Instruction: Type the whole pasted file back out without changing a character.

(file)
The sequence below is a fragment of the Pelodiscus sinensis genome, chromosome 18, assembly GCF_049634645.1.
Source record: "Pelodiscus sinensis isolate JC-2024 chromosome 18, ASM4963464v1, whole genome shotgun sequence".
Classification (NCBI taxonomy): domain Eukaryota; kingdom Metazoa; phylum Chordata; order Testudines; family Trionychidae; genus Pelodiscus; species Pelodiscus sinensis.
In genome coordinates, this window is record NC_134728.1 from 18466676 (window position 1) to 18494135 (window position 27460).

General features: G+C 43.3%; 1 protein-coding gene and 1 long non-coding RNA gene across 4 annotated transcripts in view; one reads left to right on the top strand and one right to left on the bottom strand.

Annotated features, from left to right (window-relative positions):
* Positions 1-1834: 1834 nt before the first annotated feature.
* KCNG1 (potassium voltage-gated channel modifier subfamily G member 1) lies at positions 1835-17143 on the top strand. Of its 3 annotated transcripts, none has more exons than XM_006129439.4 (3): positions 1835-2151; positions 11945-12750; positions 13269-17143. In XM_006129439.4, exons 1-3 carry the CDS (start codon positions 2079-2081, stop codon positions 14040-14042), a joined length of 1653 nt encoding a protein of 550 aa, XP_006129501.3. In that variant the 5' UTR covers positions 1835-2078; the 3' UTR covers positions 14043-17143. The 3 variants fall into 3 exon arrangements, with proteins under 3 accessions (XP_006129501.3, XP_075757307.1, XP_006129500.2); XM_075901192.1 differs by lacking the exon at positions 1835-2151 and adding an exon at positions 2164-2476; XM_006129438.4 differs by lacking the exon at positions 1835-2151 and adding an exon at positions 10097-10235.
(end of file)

The sequence below is a fragment of the Pelodiscus sinensis genome, chromosome 18, assembly GCF_049634645.1.
Source record: "Pelodiscus sinensis isolate JC-2024 chromosome 18, ASM4963464v1, whole genome shotgun sequence".
Classification (NCBI taxonomy): domain Eukaryota; kingdom Metazoa; phylum Chordata; order Testudines; family Trionychidae; genus Pelodiscus; species Pelodiscus sinensis.
In genome coordinates, this window is record NC_134728.1 from 18466676 (window position 1) to 18494135 (window position 27460).

General features: G+C 43.3%; 1 protein-coding gene and 1 long non-coding RNA gene across 4 annotated transcripts in view; one reads left to right on the top strand and one right to left on the bottom strand.

Annotated features, from left to right (window-relative positions):
* Positions 1-1834: 1834 nt before the first annotated feature.
* KCNG1 (potassium voltage-gated channel modifier subfamily G member 1) lies at positions 1835-17143 on the top strand. Of its 3 annotated transcripts, none has more exons than XM_006129439.4 (3): positions 1835-2151; positions 11945-12750; positions 13269-17143. In XM_006129439.4, exons 1-3 carry the CDS (start codon positions 2079-2081, stop codon positions 14040-14042), a joined length of 1653 nt encoding a protein of 550 aa, XP_006129501.3. In that variant the 5' UTR covers positions 1835-2078; the 3' UTR covers positions 14043-17143. The 3 variants fall into 3 exon arrangements, with proteins under 3 accessions (XP_006129501.3, XP_075757307.1, XP_006129500.2); XM_075901192.1 differs by lacking the exon at positions 1835-2151 and adding an exon at positions 2164-2476; XM_006129438.4 differs by lacking the exon at positions 1835-2151 and adding an exon at positions 10097-10235.